With its cheesy, gravelly voice-over (provided by Jim 'Deadbeat at Dawn' Van Bebber), Alex Chandon's 32-minute short Drillbit feels much like a calling card to generate interest in (and funding for) a much longer feature length film; as such, it's pretty chaotic stuff, keen to cram in as much impressive splatter and depravity as possible before the closing credits rollbut it is also incredibly fun.
Set in a near future where AIDS is the number one killer disease, the film sees an evil pharmaceutical boss, Dr. Hex, creating a drug called Serocaine, promoted as a miracle cure, but which in reality results in hideous mutationsstage one in Dr Hex's plan for worlds domination (mwahaha!). When Hex's top scientist discovers the truth about Serocaine, he and his family are butchered by Hex's henchmen; incredibly, their son Brian somehow survives being drilled through the head, although a broken drill-bit lodged in his brain turns him into a insane, unstoppable maniac intent on revenge.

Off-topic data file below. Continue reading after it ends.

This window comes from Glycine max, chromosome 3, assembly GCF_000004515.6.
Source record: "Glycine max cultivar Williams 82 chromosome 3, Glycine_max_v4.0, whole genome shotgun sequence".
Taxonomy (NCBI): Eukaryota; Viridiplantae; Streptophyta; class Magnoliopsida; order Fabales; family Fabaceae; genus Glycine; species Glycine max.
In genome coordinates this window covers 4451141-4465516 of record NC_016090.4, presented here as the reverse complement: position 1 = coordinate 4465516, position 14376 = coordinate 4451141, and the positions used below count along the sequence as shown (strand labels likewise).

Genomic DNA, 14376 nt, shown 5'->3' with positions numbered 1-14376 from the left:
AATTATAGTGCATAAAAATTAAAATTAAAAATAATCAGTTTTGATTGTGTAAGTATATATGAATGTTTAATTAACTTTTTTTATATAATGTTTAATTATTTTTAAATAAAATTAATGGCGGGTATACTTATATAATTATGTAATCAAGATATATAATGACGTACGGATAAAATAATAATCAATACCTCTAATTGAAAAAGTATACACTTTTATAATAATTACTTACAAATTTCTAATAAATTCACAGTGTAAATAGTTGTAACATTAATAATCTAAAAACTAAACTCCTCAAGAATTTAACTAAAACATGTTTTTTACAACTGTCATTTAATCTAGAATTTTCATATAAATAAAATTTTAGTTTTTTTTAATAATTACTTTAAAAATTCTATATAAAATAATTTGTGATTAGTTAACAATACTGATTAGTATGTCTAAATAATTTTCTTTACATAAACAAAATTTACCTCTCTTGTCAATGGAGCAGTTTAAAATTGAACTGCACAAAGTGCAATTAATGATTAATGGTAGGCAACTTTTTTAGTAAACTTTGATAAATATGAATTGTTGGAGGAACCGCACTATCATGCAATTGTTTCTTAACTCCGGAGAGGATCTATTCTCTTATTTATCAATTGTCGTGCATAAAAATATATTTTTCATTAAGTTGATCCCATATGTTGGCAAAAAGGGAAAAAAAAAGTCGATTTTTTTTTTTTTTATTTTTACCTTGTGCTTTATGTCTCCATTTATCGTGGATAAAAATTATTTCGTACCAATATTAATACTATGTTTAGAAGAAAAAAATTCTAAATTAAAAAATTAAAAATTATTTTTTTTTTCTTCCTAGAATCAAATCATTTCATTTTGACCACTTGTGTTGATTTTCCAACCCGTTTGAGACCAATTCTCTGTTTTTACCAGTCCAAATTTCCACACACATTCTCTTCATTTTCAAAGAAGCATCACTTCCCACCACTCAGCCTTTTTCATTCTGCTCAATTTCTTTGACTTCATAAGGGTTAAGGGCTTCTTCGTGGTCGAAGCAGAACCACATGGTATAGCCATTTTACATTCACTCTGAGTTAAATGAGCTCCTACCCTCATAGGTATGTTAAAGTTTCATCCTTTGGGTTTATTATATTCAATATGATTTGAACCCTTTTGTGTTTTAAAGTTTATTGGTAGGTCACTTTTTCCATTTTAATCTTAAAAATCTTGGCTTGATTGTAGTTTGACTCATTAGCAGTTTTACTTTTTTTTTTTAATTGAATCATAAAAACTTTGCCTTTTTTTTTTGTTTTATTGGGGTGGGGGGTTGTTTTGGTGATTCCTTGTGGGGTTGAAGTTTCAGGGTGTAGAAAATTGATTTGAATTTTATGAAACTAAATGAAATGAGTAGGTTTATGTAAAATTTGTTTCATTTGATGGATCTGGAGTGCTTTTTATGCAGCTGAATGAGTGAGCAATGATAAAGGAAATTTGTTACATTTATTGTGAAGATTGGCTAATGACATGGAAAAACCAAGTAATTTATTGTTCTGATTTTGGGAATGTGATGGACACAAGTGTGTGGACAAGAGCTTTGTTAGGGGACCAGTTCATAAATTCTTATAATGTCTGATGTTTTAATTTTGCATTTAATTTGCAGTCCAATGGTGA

Shot for next to nothing by Chandon and his equally horror-mad mates, Drillbit suffers from terrible sound, awful image quality, horribly dated computer-generated titles, and terrible acting, yet it has a charm that is hard to resist, the sheer enthusiasm and creativity displayed by all involved more than making up for the technical limitations. There are plenty of cool, apocalyptic, urban locations that seriously add to the atmosphere, and the film's practical gore effects are very impressive (given the budget), with gallons of blood, mutating freaks, and bullet squibs galore, plus the unforgettably bizarre sight of a sphincter-faced mutant with intestines coiled around its massive schlong.
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